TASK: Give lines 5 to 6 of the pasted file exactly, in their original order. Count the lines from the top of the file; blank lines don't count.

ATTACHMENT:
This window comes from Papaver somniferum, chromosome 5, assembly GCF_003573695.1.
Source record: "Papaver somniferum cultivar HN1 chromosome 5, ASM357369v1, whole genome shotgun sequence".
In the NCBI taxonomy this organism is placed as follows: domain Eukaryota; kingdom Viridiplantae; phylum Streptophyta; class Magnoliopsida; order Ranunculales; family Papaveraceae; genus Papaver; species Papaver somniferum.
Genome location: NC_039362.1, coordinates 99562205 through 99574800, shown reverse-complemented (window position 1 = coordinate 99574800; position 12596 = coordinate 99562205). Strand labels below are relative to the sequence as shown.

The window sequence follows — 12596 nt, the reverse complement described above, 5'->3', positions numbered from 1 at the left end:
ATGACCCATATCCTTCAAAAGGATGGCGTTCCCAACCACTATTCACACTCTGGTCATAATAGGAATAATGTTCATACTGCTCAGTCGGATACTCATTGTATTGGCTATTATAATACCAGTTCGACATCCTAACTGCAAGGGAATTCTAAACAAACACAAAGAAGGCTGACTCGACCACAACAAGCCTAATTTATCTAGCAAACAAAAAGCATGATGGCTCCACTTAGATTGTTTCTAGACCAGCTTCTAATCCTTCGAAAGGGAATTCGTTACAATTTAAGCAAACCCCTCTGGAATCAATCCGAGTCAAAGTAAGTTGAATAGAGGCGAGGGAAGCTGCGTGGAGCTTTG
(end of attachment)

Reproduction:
The window sequence follows — 12596 nt, the reverse complement described above, 5'->3', positions numbered from 1 at the left end:
ATGACCCATATCCTTCAAAAGGATGGCGTTCCCAACCACTATTCACACTCTGGTCATAATAGGAATAATGTTCATACTGCTCAGTCGGATACTCATTGTATTGGCTATTATAATACCAGTTCGACATCCTAACTGCAAGGGAATTCTAAACAAACACAAAGAAGGCTGACTCGACCACAACAAGCCTAATTTATCTAGCAAACAAAAAGCATGATGGCTCCACTTAGATTGTTTCTAGACCAGCTTCTAATCCTTCGAAAGGGAATTCGTTACAATTTAAGCAAACCCCTCTGGAATCAATCCGAGTCAAAGTAAGTTGAATAGAGGCGAGGGAAGCTGCGTGGAGCTTTG